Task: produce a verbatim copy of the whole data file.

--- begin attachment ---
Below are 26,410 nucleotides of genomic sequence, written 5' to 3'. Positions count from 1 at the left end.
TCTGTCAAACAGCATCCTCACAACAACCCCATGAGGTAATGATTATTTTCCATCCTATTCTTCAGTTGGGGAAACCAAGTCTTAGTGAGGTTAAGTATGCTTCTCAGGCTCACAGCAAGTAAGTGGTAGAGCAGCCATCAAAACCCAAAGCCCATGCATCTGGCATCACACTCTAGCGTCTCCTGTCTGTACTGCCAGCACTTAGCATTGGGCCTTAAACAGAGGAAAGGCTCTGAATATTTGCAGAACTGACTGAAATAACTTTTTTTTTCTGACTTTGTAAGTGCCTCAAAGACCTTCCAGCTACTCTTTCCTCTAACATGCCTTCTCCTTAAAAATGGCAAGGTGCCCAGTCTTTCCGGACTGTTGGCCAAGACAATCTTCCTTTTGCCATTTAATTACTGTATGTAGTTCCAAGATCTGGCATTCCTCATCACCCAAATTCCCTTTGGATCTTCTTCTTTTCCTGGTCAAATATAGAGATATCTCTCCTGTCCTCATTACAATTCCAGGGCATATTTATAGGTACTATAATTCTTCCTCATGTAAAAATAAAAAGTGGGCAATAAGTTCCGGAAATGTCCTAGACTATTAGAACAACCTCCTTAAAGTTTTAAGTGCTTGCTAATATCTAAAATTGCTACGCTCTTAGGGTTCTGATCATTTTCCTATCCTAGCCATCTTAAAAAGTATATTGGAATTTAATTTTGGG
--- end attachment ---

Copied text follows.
Below are 26,410 nucleotides of genomic sequence, written 5' to 3'. Positions count from 1 at the left end.
TCTGTCAAACAGCATCCTCACAACAACCCCATGAGGTAATGATTATTTTCCATCCTATTCTTCAGTTGGGGAAACCAAGTCTTAGTGAGGTTAAGTATGCTTCTCAGGCTCACAGCAAGTAAGTGGTAGAGCAGCCATCAAAACCCAAAGCCCATGCATCTGGCATCACACTCTAGCGTCTCCTGTCTGTACTGCCAGCACTTAGCATTGGGCCTTAAACAGAGGAAAGGCTCTGAATATTTGCAGAACTGACTGAAATAACTTTTTTTTTCTGACTTTGTAAGTGCCTCAAAGACCTTCCAGCTACTCTTTCCTCTAACATGCCTTCTCCTTAAAAATGGCAAGGTGCCCAGTCTTTCCGGACTGTTGGCCAAGACAATCTTCCTTTTGCCATTTAATTACTGTATGTAGTTCCAAGATCTGGCATTCCTCATCACCCAAATTCCCTTTGGATCTTCTTCTTTTCCTGGTCAAATATAGAGATATCTCTCCTGTCCTCATTACAATTCCAGGGCATATTTATAGGTACTATAATTCTTCCTCATGTAAAAATAAAAAGTGGGCAATAAGTTCCGGAAATGTCCTAGACTATTAGAACAACCTCCTTAAAGTTTTAAGTGCTTGCTAATATCTAAAATTGCTACGCTCTTAGGGTTCTGATCATTTTCCTATCCTAGCCATCTTAAAAAGTATATTGGAATTTAATTTTGGG